I generally try to keep my posts a couple of days apart, but something came up in the Poshmark community, and I felt it was worth posting. Within the Poshmark FB community, we’ve been hearing of various new scams arising in the Poshmark network. In the past, the most common scam consisted of buyers convincing sellers to trade, only to keep the items and never send anything in return. Nowadays, it seems the complexity of the scams have increased, so sellers have to be even more careful about their app usage.
Disclaimer – I’m not an IT or security expert. These are common things people have done to help keep their accounts safe. There is no one full proof way of preventing it, but we do what we can to help avoid it. However, I believe these actions may help in reducing risk of an issue within the app.
- Use different passwords against your platforms – do not use the same password for your Poshmark Account, your email or anything else that is remotely connected to your Poshmark account (blog, Instagram, etc.). Don’t even use the same password format.
- It goes without saying, but change your passwords frequently and make them different than what it was before.
- Avoid Direct Deposit – I don’t feel comfortable placing my bank account info on the app. If you’re truly into the direct deposit thing, I’ve heard users open up a completely separate account just for online transactions. I still don’t feel comfortable with that, but I suppose it’s because I’ve had money stolen directly from my bank account in the past.
- For buyers, if you have your credit card attached to the app, check your credit card transactions frequently. I believe this should be done regardless, but some people don’t. Sometimes, it’s just not a large purchase either that may catch your eye. Sometimes, scammers will make a tiny purchase similar to what others might overlook, like a small Starbucks purchase or a charge that looks similar to an Amazon purchase. If something looks off, question it and research.
- This one is obvious, but do NOT engage with anyone that asks to conduct business outside of the app. A common one nowadays is people asking if the item is still for sale, and then asks for more information to be emailed at some Gmail address. Don’t engage. Block, report, and move on.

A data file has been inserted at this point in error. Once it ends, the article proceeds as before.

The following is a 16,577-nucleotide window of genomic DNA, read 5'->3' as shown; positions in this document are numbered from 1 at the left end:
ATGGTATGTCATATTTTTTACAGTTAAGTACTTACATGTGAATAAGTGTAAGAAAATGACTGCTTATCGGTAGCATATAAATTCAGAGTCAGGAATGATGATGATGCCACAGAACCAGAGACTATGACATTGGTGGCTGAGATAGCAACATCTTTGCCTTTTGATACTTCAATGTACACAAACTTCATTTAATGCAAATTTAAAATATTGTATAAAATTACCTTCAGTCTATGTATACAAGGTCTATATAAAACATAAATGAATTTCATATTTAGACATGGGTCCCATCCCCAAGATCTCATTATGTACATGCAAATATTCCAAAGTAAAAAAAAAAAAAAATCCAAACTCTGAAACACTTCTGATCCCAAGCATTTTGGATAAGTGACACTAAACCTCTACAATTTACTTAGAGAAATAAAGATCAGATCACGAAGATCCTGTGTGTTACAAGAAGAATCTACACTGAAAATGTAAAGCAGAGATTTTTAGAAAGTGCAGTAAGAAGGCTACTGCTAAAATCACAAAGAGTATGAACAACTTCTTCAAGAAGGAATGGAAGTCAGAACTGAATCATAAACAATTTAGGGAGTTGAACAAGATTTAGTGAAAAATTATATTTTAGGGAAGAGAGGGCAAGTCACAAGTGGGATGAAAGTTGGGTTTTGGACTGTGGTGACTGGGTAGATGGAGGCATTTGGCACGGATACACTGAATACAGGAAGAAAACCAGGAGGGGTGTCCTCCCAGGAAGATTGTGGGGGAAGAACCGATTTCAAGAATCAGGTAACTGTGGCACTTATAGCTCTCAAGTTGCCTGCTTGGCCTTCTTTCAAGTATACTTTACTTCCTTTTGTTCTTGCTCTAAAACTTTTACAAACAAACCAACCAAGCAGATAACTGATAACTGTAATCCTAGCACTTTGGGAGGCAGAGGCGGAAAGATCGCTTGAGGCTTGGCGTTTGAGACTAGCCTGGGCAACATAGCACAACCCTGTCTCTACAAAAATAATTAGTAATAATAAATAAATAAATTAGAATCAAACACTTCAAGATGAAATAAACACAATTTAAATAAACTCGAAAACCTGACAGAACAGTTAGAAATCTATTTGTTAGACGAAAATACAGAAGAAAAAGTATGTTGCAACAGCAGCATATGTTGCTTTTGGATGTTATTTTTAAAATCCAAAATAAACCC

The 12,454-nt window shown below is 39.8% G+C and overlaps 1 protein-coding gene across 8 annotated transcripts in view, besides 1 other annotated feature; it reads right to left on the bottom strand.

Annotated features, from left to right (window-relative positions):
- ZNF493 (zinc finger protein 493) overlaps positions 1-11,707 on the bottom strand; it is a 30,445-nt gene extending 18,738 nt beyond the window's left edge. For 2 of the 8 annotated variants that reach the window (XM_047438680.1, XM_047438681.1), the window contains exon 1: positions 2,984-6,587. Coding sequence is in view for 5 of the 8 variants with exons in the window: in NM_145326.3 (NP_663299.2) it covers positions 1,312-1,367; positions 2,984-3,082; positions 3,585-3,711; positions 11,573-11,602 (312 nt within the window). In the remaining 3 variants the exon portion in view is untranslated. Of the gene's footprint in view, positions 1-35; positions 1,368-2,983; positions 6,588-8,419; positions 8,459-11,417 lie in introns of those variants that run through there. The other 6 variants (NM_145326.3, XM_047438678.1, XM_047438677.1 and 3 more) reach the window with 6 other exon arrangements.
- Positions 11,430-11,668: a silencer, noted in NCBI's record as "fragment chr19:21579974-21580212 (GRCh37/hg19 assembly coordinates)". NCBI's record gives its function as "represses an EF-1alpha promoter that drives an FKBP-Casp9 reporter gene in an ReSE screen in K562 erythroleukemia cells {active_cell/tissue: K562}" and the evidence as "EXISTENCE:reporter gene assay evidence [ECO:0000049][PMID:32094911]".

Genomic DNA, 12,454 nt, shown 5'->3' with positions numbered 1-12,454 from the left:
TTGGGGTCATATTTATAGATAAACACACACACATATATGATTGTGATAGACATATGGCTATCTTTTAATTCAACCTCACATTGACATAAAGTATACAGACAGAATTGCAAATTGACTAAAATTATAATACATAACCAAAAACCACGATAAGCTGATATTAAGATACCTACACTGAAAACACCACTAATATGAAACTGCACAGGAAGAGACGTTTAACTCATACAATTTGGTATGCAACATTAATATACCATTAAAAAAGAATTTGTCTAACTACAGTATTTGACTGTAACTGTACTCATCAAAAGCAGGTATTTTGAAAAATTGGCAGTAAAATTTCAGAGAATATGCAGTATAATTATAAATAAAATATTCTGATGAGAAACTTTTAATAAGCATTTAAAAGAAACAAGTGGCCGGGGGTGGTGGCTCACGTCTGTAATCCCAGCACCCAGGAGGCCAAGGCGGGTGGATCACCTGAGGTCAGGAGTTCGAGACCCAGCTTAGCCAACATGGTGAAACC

- With the popularity of the 30mm growing, many people are following and welcoming newer users. When you get on a roll, you go on autopilot and begin to follow as many new people as you can on the “just joined” list. However, when you do that, you tend to overlook that some of these are scammer profiles. They’re really obvious too. They have a solid black user photo, and have random letters as the first and last names. No need to follow these people – they aren’t going to add value. Block and move on.
- Wait to ship your items – that’s right, don’t ship as soon as the purchase is made. Once a purchase is completed, send a quick note to the buyer thanking them for the purchase. Apparently, there is an increase of fraudulent activity going on in the app right now. The latest one being discussed in the Posh community is where a buyer indicates after a purchase that their account was hacked, and the purchase was made without their permission. Some Poshers have reported that the item had been delivered directly to the buyer. With the latest security breach in February, that is definitely feasible. As a result, if you ship immediately, and then later find out the purchase was fraudulent, it could take a bit before you see resolution since Poshmark has only been made aware of this recently.
- Another common issue involves a scenario where buyer purchases, but somehow decides to cancel after you have shipped. At this point, you’ve shipped the goods, and you’re most likely not going to get it back. Wait until the cancellation window expires and then ship. This is why I tend to ship next day, or if same day 5 hours of purchase.
- If you run into an issue or fraudulent activity, consider that it might be best for Poshmark to get involved. For example, one user reported in an FB Posh group that her buyer received an item out of the blue. They never ordered it and thus wanted to return the item to the seller. In other words, the user accounts were stolen and were used for Posh purchases. In this case, I’d apologize to the buyer and advise that you’ll contact Poshmark ASAP to get it resolved. I generally assume the best and believe the poor buyer was in a compromised situation, but you really just don’t know. Getting Poshmark involved may lead to a better chance in getting your item or payment.
So those are just a handful of security tidbits to think about. It’s a shame that people are out there to take advantage of what is otherwise a very friendly and social community. Unfortunately, that’s the world we live in.
Do you have any safety measures that you take for your Poshmark sales? Comment and share!